Few have done as much for women’s hockey in both New England and the United States than Scott Fusco (Burlington, Mass.).
Fusco was a star in men’s hockey, playing for the 1984 and 1988 US Olympic ice hockey team and winning the Hobey Baker Award in 1986 with Harvard. He was also inducted in the US Hockey Hall of Fame in 2002.
Still, his most substantial impact on hockey comes on the women’s side. He’s currently the president of the East Coast Wizards, which is the largest girls hockey program in North America. On top of that, he’s the commissioner of the New England Girls Hockey League.
In the latest Rinkwise podcast, host Stephanie Wood talks with Fusco about his upbringing in New England hockey, how his three daughters inspired him to get involved in women’s hockey and the growth of the girls’ game.
On the state of women’s hockey in Massachusetts:
Fusco: “The growth has been great for the sport. One of the benefits we’ve seen in our program and in the New England Girls League is most of the programs in that league have multiple teams in that age group. What that provides is the opportunity for girls to be on a team with players of similar skill level and similar age. A lot of the towns and local towns have girls programs and one of the drawbacks is sometimes they don’t have the numbers or the dept. So you might have beginner players playing with some strong players or some of the younger, stronger players get moved up age groups, which leads to a host of issues.”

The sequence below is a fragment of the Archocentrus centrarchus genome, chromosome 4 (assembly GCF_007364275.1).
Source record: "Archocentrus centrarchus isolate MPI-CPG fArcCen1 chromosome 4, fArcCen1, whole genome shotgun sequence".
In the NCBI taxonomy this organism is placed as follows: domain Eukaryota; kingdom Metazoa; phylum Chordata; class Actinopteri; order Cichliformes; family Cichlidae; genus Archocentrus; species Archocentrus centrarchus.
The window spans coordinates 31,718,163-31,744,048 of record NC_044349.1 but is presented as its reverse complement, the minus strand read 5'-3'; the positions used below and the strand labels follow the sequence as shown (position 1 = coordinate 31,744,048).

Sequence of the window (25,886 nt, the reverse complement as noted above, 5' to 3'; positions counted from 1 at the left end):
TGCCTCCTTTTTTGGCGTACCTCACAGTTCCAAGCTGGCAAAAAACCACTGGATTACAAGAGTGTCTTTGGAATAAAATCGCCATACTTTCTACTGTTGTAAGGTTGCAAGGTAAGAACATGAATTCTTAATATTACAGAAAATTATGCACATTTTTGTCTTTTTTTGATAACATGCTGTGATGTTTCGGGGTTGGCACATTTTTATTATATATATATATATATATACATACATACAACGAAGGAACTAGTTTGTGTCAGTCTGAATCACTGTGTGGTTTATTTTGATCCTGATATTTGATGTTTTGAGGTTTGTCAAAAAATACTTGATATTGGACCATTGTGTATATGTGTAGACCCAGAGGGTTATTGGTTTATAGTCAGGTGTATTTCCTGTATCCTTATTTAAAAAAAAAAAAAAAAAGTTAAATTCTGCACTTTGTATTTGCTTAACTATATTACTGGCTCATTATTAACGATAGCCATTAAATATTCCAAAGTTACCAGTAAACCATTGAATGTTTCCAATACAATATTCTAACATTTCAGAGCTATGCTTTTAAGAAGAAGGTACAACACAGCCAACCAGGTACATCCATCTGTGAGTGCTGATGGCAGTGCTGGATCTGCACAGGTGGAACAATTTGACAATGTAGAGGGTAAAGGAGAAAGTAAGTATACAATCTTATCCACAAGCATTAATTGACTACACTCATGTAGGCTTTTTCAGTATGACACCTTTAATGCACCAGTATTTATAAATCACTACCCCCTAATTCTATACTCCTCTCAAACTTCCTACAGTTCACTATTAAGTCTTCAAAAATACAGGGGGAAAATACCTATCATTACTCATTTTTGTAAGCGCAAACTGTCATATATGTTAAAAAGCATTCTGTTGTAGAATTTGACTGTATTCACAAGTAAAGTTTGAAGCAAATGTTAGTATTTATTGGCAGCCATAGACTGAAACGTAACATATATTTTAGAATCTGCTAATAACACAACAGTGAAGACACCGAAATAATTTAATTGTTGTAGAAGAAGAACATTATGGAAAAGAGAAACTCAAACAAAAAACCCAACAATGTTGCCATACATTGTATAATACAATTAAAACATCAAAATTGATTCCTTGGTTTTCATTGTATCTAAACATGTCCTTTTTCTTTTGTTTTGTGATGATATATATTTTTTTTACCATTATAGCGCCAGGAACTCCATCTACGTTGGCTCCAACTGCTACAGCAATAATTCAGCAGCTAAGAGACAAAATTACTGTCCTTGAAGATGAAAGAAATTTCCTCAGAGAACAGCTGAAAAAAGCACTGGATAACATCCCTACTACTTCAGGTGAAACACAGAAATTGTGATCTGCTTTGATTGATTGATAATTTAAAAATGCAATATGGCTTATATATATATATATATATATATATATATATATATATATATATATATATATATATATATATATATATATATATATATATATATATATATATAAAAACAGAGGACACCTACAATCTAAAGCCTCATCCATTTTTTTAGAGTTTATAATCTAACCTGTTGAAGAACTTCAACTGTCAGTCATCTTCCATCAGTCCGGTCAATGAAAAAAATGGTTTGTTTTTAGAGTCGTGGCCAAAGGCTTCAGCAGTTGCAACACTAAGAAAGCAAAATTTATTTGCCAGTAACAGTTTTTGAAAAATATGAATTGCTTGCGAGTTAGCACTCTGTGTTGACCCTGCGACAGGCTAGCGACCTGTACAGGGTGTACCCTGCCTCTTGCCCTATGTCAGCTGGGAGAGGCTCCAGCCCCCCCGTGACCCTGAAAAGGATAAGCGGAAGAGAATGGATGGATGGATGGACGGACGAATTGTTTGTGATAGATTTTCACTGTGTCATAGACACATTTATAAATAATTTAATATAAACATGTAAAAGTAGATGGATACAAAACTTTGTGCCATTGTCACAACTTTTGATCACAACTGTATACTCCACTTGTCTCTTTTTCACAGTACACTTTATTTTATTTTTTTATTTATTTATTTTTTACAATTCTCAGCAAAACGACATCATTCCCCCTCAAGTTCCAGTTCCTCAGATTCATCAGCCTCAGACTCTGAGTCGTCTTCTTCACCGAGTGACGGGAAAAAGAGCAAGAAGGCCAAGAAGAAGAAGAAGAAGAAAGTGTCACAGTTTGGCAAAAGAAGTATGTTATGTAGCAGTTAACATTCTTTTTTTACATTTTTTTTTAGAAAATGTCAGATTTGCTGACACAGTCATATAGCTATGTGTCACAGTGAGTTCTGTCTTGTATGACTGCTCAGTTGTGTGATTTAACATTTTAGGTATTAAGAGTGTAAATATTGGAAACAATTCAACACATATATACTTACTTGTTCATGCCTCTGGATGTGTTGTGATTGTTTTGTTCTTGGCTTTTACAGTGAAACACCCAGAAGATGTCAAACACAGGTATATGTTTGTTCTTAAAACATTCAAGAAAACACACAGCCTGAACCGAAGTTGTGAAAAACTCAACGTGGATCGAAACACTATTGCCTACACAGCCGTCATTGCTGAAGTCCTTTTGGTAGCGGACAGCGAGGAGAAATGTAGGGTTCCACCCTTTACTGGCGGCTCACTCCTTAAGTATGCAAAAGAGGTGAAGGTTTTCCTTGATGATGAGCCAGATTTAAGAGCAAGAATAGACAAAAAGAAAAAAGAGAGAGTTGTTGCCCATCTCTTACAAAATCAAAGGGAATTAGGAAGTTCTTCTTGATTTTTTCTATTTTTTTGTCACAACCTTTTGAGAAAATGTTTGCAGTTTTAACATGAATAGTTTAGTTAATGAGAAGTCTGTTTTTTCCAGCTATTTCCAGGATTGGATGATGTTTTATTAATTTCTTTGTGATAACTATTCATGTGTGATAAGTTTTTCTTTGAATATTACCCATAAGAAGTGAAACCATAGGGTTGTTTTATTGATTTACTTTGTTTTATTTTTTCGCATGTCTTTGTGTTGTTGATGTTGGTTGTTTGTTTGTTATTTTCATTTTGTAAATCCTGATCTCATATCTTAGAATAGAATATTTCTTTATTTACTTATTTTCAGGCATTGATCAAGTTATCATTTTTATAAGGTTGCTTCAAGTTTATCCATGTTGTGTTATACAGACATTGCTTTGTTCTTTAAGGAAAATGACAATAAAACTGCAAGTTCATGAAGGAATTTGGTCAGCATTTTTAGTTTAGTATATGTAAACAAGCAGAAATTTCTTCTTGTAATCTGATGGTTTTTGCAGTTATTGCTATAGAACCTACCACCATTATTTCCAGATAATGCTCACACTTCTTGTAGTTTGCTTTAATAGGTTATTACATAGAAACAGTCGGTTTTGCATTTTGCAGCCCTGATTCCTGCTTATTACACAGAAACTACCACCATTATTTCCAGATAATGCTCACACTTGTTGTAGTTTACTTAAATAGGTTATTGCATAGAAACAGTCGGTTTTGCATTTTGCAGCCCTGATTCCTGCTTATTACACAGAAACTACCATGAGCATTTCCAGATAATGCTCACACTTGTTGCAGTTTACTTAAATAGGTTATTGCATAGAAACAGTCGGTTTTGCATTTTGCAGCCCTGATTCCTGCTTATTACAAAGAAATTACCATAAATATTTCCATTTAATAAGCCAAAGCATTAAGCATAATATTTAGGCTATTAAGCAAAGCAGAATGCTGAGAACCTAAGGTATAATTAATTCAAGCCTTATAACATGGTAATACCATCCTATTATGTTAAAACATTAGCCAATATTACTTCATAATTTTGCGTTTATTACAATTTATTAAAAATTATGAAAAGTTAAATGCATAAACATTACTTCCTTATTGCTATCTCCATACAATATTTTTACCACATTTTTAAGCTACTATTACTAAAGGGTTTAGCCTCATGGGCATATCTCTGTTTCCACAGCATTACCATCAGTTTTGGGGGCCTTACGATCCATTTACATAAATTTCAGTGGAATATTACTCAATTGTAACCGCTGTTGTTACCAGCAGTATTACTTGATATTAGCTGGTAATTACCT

On girls playing boys hockey at a young age:
Fusco: “I think in high-level boys hockey, there are some benefits. The speed of the game, sore of the physicality, the competitiveness, all those things are good, good things. And if you’re a player at that level, a really high-end girl player, there can be a lot of benefits to that. But I would suggest to play on a girls team as well. Because if you’re good enough to play at the highest level of boys, you’re probably a pretty strong player in the girls game, which means you’ll have the puck a lot.”